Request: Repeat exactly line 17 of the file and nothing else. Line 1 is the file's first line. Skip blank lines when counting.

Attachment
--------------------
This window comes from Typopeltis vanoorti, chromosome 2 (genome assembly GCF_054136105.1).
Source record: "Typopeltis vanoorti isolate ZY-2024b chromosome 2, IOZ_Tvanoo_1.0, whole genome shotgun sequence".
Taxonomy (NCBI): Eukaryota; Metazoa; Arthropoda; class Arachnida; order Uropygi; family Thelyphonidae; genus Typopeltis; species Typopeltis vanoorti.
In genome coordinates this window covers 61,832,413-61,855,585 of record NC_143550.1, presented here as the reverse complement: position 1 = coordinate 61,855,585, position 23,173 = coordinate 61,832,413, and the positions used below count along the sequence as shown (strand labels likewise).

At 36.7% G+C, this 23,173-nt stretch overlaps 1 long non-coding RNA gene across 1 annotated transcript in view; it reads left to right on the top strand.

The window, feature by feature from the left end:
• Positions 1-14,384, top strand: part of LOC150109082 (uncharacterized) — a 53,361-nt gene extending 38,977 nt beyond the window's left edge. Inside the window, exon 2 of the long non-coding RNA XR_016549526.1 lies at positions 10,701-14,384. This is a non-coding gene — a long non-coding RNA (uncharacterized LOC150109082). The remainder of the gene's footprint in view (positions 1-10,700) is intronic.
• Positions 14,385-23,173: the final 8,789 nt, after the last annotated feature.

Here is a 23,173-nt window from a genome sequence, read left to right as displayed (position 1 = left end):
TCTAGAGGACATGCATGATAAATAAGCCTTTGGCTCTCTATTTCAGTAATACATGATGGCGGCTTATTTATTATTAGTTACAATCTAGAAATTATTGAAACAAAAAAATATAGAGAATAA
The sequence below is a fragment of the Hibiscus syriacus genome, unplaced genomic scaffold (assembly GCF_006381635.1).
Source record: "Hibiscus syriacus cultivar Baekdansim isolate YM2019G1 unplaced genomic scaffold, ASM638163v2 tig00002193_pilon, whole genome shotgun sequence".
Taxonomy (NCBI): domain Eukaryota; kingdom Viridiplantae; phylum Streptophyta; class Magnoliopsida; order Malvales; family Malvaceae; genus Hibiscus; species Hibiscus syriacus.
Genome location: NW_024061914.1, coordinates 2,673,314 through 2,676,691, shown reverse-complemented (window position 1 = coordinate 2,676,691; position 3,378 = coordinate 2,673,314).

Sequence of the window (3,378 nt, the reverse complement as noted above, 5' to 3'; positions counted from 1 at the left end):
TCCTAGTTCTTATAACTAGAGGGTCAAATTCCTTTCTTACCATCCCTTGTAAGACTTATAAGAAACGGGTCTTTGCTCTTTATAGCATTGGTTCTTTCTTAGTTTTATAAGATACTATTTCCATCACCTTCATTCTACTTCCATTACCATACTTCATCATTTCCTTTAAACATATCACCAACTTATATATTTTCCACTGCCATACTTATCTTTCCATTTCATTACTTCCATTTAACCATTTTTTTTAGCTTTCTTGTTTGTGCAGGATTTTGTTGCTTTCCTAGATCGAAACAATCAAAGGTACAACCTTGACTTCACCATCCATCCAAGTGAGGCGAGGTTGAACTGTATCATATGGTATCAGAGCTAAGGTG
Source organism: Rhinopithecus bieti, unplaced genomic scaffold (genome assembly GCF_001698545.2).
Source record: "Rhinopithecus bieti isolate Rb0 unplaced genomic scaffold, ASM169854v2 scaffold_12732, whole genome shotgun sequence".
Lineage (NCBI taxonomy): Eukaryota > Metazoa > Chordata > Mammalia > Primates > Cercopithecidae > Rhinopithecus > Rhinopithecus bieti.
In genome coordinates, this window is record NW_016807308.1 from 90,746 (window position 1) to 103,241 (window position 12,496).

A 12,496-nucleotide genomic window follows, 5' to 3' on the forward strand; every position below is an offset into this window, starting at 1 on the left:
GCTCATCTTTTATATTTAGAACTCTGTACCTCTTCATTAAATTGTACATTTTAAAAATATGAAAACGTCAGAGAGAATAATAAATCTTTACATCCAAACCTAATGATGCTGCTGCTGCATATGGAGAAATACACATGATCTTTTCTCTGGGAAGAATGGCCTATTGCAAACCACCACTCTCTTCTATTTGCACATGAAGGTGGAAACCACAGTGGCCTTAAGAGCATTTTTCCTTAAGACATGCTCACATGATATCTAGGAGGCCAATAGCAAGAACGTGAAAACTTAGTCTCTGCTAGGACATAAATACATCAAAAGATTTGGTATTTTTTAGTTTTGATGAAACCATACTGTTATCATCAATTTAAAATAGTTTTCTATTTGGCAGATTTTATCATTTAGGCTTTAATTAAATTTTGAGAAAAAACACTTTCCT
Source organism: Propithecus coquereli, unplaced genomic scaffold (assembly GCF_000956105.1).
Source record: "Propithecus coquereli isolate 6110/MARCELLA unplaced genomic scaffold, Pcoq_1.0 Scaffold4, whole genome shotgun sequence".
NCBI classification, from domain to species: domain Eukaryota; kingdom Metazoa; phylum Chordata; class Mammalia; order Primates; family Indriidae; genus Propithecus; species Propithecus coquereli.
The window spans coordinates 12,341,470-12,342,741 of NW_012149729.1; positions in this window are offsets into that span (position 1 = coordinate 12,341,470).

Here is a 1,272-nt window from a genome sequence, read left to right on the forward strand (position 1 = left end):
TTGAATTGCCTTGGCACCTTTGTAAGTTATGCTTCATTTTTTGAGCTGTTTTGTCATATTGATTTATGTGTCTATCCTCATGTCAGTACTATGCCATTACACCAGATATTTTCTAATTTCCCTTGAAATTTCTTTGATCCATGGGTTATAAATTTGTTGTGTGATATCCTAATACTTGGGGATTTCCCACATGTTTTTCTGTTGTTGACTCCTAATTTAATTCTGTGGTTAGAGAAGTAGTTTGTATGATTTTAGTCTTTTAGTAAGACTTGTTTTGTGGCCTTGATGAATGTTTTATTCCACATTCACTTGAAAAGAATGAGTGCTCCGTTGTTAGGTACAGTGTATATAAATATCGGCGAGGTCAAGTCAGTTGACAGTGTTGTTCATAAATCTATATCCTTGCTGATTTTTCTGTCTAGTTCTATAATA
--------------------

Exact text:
Source organism: Rhinopithecus bieti, unplaced genomic scaffold (genome assembly GCF_001698545.2).